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Cervical spine disc answers (1296)

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Q: 

cervical spine disc herniation

A: Dear Mirza, First of all I am shocked to find out that the ENT told you that the tinnitis is a result of the loss of your neck curve...pretty forward thinking on his part.  This is a possibility due to the neurological connection of the upper cervical nerve roots, the trigeminal ganglion, and the cranial nerves, so it is a possibility.  That being said, I hope he explored other options as well just to be thorough. Concerning the neurosurgeon, I would have to disagree with his assessment, but only because you just had an MRI that found no disc bulge.  However, he is correct that all of these symptoms can be the direct result of a cervical disc bulge pressing into the...


Q: 

MRI cervical spine w/out contrast

A: This basically means you have some degenerative changes (they come along the way, sooner or later) of your cervical spine, especially involving the C5/6 level; honestly it doesn"t look too bad from the report, I"m sure any spine surgeon will treat you with pills and exercise at this point....
Q: 

What Is a cervical Herniated disc?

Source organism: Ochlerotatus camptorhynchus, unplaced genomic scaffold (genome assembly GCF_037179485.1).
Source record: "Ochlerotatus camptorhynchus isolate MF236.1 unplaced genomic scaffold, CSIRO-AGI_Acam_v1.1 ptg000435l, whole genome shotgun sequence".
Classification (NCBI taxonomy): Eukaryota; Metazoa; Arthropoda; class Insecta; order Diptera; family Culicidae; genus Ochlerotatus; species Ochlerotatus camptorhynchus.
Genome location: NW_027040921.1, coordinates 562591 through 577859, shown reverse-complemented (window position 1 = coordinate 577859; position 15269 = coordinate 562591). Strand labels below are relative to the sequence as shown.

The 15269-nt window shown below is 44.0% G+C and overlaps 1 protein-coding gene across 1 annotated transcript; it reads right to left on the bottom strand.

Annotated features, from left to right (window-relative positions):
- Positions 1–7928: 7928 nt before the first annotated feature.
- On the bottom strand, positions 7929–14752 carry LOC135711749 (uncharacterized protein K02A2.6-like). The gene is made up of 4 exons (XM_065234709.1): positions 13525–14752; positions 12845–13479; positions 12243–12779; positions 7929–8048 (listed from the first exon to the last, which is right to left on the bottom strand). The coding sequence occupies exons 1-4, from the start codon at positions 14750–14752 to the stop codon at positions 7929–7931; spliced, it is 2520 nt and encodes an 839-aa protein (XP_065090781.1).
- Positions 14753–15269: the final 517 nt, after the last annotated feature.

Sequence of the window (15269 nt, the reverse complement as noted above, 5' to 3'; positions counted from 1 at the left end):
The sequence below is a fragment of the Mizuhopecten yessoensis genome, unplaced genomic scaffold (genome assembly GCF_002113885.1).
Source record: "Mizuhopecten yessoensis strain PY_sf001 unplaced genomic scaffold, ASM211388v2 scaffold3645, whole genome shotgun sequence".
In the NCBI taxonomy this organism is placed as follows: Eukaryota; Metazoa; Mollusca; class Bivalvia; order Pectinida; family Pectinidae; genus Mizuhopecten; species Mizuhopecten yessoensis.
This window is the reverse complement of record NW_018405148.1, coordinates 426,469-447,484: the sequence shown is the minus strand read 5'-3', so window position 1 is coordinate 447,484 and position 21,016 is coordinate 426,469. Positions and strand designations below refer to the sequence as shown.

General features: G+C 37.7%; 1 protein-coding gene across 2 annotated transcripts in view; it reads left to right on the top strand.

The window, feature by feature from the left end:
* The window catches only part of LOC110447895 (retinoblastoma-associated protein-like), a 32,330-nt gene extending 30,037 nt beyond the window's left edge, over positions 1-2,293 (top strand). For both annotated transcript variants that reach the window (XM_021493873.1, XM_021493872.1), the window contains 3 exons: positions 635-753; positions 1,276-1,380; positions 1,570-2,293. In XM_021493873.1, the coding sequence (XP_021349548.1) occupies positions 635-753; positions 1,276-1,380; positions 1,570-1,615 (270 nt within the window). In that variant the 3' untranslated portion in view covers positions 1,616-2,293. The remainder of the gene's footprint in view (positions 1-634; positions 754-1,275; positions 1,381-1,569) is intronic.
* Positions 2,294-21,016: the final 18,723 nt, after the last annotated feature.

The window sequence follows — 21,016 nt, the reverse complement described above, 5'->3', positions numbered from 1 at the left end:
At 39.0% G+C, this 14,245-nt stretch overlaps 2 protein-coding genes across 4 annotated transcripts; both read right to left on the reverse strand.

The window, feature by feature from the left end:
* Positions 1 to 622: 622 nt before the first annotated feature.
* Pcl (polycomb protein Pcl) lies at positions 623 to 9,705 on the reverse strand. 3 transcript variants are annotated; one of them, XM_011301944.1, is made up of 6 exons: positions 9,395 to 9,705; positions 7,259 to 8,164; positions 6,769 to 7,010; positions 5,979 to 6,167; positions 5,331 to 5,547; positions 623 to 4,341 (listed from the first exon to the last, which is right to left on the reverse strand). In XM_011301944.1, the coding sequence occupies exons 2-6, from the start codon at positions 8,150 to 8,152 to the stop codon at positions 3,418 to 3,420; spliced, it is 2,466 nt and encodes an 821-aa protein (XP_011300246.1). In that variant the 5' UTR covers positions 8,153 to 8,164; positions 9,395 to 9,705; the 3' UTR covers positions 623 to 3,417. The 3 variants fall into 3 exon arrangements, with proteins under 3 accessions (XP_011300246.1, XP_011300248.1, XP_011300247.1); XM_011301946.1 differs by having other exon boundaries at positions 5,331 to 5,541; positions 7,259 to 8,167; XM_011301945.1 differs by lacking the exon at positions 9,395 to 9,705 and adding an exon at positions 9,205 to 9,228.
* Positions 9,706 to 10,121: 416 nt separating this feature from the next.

A: A cervical disc is a hard circular cushion located between the bones of the neck and spine. Each disc is surrounded by a fluid known as nucleus pulposus and covered with annulus fibrosus, a protective strip made of a firm, rubber-like material. The purpose of cervical discs is to protect the neck and spine from damage resulting from impact. A cervical herniated disc is a condition in which the nucleus pulposus leaks out, resulting in cracking or displacement of the cervical disc. When the condition first occurs, a...


Q: 

What Is a cervical spine Fusion?

A: When constant pain in the cervical spine, or neck area, cannot be successfully treated with other methods, a cervical spine fusion is sometimes performed. This surgical procedure fuses vertebrae in the neck to each other, limiting movement so that the pain is reduced or eliminated. At times, a cervical spine fusion is the best way to end long-term, debilitating pain. Chronic pain in the cervical vertebrae is often caused by nerve compression. Fusing the vertebrae at the point where the nerves are compressed greatly reduces motion in the area. It can also help make additional room for nerves and nerve roots. The result...